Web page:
She won by an almost 15 percent margin the first go-round and stayed with the House through three, two-year terms.

“The day I was sworn in was a little bit overwhelming,” she said. “I was not 100 percent sure what or how it would all happen and I was a nervous wreck, but I knew I could represent Cobb County, stay on the issues and bring my goals to the chamber.”

A few of her proudest moments serving as a state representative were when she helped push two bills through.

One was for intensive background checks for anyone seeking a gun permit.

“Republicans at that time were opposed to anything with guns,” she said. “I was intense on the background checks and pushed hard for a valid, correct background check.”

Coker also had another bill passed that required any convicted felon arrested on charges relating to possession of a gun during the commission of a crime to be sentenced to prison for at least five years.

“A lot of my constituents in east Cobb were not sure if people really needed guns … they were more concerned about who had the guns,” she said, referencing violent criminals. “This bill kept repeat offenders behind bars.”

After her third term, she chose to return to the local Sheriff’s Office full time and didn’t look back.

The next chapter

Coker said she has enjoyed every moment of serving as chief deputy, and will miss the various programs she helped start, like bringing resource officers into public schools, working closely with families in domestic violence situations and educating school children about the dangers of drugs.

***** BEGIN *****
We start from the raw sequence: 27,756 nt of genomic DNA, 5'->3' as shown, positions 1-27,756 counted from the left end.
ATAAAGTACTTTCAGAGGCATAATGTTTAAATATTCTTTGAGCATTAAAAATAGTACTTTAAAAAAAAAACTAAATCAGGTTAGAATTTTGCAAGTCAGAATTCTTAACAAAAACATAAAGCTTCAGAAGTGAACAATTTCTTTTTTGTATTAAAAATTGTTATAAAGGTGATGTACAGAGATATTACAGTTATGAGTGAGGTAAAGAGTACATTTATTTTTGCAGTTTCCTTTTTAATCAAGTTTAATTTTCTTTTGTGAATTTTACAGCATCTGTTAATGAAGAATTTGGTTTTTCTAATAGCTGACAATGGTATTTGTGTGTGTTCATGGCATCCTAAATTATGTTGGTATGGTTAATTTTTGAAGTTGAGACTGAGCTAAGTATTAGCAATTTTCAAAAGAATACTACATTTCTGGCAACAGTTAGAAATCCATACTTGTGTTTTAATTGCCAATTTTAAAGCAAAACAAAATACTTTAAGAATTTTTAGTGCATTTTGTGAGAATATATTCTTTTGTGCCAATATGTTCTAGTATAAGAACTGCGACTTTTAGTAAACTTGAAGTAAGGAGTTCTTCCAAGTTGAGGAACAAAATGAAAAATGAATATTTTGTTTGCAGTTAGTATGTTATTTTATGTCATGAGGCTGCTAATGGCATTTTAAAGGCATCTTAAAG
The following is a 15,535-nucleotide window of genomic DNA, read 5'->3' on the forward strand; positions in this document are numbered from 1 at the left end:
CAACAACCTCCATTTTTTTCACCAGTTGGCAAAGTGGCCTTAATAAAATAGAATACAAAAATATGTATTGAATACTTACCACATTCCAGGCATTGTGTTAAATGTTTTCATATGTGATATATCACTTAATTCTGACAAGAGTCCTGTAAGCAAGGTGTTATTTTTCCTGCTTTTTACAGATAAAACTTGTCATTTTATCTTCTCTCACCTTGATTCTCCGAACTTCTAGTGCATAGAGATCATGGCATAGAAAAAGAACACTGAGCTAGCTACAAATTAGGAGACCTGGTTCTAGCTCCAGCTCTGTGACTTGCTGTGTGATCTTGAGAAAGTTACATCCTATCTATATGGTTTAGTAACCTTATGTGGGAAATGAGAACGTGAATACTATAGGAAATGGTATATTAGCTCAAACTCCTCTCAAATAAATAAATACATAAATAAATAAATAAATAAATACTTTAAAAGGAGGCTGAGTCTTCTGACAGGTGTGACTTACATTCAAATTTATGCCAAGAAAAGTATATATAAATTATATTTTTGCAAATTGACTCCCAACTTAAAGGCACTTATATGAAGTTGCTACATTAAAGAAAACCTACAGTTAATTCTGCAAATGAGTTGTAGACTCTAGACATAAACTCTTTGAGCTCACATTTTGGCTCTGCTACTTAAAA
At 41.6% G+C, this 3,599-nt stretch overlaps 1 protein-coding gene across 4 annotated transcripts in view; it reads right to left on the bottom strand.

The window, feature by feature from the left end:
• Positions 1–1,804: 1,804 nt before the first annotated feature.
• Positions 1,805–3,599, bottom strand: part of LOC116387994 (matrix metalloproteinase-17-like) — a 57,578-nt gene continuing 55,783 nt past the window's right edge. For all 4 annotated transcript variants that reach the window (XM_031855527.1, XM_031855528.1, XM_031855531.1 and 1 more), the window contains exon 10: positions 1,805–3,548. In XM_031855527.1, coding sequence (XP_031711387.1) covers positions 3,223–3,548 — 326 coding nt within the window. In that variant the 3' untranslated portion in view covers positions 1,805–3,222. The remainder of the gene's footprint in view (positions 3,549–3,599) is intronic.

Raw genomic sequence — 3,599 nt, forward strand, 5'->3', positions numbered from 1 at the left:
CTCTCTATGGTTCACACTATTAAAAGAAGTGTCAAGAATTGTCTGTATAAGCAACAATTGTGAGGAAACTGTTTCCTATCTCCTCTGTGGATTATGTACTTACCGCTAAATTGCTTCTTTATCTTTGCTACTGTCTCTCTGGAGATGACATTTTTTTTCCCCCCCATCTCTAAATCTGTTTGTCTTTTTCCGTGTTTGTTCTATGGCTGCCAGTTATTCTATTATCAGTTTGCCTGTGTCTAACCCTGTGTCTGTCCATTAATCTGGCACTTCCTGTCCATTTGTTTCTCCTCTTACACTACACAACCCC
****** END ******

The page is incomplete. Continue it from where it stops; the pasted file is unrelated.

But what she will miss the most are her colleagues with the county department.

“I have been so fortunate the last 27 years,” she said. “All the men and women in the Sheriff’s Office are like my second family to me. I’ve watched and mentored a lot of them and tried to communicate that no matter what you are doing, you are always learning, and that the nature of the profession is to cover the back of your co-worker.”

She and her husband, who retired about five years ago, will now spend time with their three grandchildren in New Orleans and north Georgia, as well as travel.

“Gene loves Colorado and loves to fly fish, which I’m not sure how good I’ll be at, but we’ll see,” she said with a smile. “We are also going to Alaska in August with my siblings.”
Comments-icon Post a Comment
June 14, 2013
I think it is a total disgrace that people are taking cheap shots at a lady that dedicated 30 years to an agency. Chief Coker has ALWAYS been professional and sincerely nice to me the several years I have worked at the SO.

Congratulations to Chief Coker and best wishes to your future endeavors.
June 15, 2013
No, these appear to be actual wuestions. Unless you were a fellow secretory there us no way you could possibly think she had s clue as a lae enforcement officer. Look up her records, not one arrest ,not one case, that is just sad. Make a 100k while holding the agency back in the stoneage because she knew nothibg about what deputies do because she never was one.
what class in 89
June 11, 2013
What mandate class did she graduate from? Every graduating class has its picture displayed in the academy. I challenge this newspaper to find her picture. Heck, even someone who graduated with her that would be an amazing story all in itself.
Amazing well yes
June 11, 2013
Amazing that you can work for 30 years in an Sheriff's Office without a single arrest. From secretary (skipping all the other ranks) to Col to cheif, yes I would say you had a "blessed" good ole boy rigged appointed and not earned career. We are so glad you retired and now the post can be filled with an actual cop.
Unemployed 30
June 11, 2013
Why is it that the baby boomer generation could work at the same place for 30 years appreciated with frequent raises and a pension but now their children are not worthy of the same treatment?
Stay In Touch
June 10, 2013
Thank you for your years of encouragement, support and leadership. You are a great role model and public servant. Keep well and continued blessings.